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The Impact of Covid19 on Businesses and Economy

Peter Musila 1 year ago

COVID-19 is generating a lot of concern and confusion for businesses. All companies across the globe are experiencing negative impacts. The novel coronavirus has been the topic of discussion since the turn of the decade.

Less is known about it since 31st December 2019 when Wuhan reported the first case and is slowly spreading across the globe, causing so much panic. Globally, international trade, financial markets, microeconomic indicators, and health sectors are adversely affected.

A study by the World Health Organization indicates that the new coronavirus could kill 150,000 people in Africa unless urgent action is taken, and nearly a quarter of a billion people will be infected. This means direct effects to the businesses around the globe and the economy at large. For this reason, we have chosen to discuss the impact of the virus has on businesses and the economy.

Globally, economic activities have been brought to a standstill due to fears from the rapid geographical spread of the coronavirus and the high infection rate. A study by the Organization for Economic Cooperation and Development (OECD) indicates that the world is set to experience the slowest economic growth pace since 2009 during the 2008/2009 financial crisis as a result of the disruption.

The financial and commodity markets will experience a sharp decline as most investors are currently resulting in placing their money in safe-haven assets the likes of Gold, whose performance is up by 9.7%. The collapse of the oil prices has profoundly affected the stock market; hence most investors in the equities market becoming net sellers.

The stock markets recorded a sharp decline after the first case was reported in the country. For instance, Safaricom and KCB recorded 5.4% and 7.0%, respectively, in one day.

The supply chains have been highly disrupted since the covid19 was recorded. Kenya imports approximately 21.0% from China, something which has changed since the manufacturing sector is lacking labor caused by fears and lockdown disruptions. As many countries and world capitals have been put under strict lockdown, major industrial production chains have been brought to a halt.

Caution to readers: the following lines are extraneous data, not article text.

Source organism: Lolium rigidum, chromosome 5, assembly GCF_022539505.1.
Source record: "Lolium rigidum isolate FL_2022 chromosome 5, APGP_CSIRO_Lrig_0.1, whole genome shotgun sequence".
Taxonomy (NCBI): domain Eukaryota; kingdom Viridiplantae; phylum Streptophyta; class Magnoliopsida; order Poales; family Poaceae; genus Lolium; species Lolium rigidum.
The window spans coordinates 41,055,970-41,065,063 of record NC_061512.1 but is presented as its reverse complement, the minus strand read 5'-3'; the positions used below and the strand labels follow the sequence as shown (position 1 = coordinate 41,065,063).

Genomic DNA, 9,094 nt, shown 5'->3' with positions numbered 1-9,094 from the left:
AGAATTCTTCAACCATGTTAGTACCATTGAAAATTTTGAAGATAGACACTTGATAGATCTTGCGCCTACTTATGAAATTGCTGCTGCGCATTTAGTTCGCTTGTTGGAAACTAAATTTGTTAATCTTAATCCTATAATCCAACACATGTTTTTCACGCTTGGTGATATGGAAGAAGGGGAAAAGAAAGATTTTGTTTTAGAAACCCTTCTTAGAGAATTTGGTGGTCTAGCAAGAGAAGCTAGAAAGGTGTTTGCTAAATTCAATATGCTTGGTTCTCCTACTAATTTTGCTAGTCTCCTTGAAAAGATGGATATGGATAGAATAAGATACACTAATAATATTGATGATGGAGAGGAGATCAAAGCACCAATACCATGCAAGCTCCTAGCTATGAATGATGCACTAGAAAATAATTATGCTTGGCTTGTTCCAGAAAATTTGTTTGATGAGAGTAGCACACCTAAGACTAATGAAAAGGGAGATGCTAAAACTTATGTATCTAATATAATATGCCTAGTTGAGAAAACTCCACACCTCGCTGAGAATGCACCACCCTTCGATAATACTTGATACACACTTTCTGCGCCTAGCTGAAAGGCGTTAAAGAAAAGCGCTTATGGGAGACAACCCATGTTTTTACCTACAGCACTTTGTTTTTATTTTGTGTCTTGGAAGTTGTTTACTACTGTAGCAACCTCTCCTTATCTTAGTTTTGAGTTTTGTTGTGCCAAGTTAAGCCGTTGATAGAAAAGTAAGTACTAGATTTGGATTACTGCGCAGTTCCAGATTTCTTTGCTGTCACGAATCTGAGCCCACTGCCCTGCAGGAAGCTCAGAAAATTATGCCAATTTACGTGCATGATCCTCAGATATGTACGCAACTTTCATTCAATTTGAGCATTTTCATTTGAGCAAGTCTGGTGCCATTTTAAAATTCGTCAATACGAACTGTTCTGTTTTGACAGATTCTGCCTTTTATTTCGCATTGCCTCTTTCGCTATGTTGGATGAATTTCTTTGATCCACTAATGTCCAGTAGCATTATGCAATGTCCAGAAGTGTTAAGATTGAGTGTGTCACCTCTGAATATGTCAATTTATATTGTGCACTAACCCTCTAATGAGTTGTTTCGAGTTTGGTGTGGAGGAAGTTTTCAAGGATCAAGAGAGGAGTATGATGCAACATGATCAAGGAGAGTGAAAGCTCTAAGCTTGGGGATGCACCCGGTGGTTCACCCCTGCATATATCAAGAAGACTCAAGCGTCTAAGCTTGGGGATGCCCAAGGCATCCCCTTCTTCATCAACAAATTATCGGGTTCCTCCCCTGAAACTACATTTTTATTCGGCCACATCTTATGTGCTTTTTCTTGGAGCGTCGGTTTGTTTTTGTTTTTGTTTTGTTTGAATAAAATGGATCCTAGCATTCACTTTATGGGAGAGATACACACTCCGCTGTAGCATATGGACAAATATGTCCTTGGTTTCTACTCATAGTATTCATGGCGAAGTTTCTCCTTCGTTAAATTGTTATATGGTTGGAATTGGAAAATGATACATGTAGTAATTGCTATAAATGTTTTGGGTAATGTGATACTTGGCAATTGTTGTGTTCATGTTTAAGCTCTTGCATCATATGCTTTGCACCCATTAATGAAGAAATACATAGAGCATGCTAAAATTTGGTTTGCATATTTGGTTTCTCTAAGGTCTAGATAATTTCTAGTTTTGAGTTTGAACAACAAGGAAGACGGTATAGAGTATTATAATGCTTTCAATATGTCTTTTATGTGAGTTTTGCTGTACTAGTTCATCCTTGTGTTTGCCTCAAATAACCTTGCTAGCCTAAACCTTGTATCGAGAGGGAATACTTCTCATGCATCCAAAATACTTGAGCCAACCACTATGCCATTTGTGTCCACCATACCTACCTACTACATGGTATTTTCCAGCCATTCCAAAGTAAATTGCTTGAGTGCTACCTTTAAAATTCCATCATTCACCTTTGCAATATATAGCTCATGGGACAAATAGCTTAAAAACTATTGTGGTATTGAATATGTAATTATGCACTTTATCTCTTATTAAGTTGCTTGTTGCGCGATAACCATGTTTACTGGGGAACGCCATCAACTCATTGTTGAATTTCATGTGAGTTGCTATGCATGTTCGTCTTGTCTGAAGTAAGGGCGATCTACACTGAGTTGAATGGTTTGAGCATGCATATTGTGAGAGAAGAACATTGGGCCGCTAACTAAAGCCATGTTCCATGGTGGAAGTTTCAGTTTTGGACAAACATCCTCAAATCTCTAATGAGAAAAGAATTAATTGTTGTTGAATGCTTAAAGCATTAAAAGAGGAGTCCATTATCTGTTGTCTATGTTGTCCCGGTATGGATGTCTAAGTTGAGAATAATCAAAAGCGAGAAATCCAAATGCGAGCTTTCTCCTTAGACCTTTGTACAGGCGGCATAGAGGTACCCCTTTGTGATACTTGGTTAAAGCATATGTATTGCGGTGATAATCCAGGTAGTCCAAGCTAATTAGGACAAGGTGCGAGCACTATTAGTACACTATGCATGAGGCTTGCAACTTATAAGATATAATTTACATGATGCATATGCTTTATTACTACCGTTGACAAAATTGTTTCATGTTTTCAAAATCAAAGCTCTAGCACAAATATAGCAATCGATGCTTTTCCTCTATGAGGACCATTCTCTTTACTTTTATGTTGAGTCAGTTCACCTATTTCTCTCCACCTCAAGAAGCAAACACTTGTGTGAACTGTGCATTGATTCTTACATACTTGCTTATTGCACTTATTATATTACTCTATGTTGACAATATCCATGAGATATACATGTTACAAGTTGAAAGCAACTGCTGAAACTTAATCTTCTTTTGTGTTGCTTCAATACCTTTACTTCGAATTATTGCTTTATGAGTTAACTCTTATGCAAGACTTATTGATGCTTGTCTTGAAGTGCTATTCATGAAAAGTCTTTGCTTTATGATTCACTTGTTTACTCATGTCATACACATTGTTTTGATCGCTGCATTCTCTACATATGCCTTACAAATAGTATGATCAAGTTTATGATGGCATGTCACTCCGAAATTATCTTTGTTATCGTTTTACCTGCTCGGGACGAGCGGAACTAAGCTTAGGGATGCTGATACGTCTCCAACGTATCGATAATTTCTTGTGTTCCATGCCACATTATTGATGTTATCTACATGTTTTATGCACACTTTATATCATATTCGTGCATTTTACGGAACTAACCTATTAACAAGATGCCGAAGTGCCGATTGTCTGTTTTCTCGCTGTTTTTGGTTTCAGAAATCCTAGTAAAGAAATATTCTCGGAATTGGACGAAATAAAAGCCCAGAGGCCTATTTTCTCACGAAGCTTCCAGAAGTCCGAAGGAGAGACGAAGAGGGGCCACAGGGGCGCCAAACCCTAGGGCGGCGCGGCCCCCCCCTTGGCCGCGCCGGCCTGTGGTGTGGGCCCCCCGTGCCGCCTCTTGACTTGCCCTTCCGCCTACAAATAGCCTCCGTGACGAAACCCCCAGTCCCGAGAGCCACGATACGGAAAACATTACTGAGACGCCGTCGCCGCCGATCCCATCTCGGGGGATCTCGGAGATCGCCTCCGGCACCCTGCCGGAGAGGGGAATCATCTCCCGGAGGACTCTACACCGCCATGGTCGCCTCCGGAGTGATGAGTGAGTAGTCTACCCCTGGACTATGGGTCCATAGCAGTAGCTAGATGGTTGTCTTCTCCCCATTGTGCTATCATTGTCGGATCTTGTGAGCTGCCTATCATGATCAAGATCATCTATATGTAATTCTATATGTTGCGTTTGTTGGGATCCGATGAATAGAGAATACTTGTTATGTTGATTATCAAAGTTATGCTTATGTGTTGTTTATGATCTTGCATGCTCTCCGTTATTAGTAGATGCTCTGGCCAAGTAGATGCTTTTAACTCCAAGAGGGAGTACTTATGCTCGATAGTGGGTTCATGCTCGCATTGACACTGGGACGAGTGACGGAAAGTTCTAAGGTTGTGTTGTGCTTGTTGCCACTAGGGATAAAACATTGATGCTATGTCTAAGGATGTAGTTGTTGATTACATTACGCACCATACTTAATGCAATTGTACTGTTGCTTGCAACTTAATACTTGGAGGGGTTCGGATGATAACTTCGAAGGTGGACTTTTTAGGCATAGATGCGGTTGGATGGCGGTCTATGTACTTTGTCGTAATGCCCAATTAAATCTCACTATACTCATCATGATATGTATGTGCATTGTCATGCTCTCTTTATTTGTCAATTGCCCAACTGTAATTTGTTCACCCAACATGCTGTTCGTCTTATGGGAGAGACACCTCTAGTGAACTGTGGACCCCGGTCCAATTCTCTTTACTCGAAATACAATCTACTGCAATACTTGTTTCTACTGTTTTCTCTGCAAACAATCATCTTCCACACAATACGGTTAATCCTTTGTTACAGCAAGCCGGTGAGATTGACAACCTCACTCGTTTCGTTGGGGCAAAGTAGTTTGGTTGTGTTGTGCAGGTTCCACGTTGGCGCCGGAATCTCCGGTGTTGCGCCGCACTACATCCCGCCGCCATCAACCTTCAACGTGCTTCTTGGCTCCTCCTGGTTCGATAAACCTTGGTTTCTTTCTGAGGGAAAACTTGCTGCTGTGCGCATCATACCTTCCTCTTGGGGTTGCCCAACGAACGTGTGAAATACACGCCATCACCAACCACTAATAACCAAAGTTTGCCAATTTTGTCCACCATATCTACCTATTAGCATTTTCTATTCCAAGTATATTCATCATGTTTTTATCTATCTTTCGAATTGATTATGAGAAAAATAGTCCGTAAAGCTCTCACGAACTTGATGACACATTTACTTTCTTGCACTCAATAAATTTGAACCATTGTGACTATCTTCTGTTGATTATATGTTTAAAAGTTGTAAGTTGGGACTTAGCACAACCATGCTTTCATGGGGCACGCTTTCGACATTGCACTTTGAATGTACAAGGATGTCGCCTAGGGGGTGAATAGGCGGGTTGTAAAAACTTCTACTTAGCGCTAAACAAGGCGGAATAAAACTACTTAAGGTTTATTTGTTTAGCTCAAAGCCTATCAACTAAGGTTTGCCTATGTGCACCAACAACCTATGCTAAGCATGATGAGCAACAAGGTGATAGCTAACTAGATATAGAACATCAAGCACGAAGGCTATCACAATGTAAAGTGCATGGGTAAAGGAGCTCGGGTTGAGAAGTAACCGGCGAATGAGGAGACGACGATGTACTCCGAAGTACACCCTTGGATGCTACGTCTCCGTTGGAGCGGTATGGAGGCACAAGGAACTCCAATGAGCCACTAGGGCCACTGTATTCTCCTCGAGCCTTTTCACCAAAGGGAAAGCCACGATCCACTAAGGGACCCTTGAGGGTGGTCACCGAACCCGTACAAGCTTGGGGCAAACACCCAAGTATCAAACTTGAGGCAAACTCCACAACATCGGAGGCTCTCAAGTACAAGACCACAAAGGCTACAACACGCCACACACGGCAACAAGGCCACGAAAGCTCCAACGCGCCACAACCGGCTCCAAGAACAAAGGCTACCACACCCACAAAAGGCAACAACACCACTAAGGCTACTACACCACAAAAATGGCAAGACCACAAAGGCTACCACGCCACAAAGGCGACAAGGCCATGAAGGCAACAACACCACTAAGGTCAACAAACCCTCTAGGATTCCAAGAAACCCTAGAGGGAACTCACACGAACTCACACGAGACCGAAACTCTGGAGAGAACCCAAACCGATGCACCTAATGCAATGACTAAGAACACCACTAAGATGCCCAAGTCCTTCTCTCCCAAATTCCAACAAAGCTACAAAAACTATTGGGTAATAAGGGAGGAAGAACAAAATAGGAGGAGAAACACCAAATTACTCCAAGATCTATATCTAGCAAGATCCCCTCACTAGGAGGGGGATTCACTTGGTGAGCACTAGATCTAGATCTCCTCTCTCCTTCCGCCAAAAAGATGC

Commodities making their way into the Kenyan market either from China or South Korea might see the prices skyrocket as time goes by. Demand is higher than supply. The Kenya Association of Manufacturers has warned that the outbreak could cause a shortage of intermediate goods used to manufacture products that are exported, a negative impact to the Kenyan economy.

According to a report done by the Kenya Private Sector Alliance (KEPSA), 61.0% of businesses surveyed stated that the pandemic had had a direct negative impact on their businesses. No one can project when the coronavirus will be controlled adequately; the businesses will keep on having employees work from home if possible while others remain shut.

Lockdown will keep on disrupting deliveries causing massive delays. The demand for export will reduce, prices for commodities will shoot, capital flows will significantly reduce, travel will be minimal, and attaining credit from financial institutions will be a hard task repaying the loans. Few foreign and local investors will be comfortable to toss a coin.

Due to the hard times brought about by the Covid19, Diaspora remittances will reduce significantly. The decline in economic activities will negatively affect disposable incomes. Kenya recorded USD 2.8 billion from overseas in 2019, and is one of Kenya’s largest forex reserves key to Central Bank in stabilizing the currency. With the changes, the Central Banks seeks to purchase KSh 40.5 billion from banks in a bid to bolster its dollar reserves.

As Jeremy Farrar, Director of the Wellcome Trust, says: “We are all in this together, as this pandemic will affect our families, in every country. We will leave no-one behind.” However, there is a light at the tunnel as key players and respondents are optimistic that once the dust settles on COVID-19, businesses and consumers will be quick to return to normal.

How can we combat the fear of the unknown that COVID-19 amplifies? lets discuss via our social media handles.

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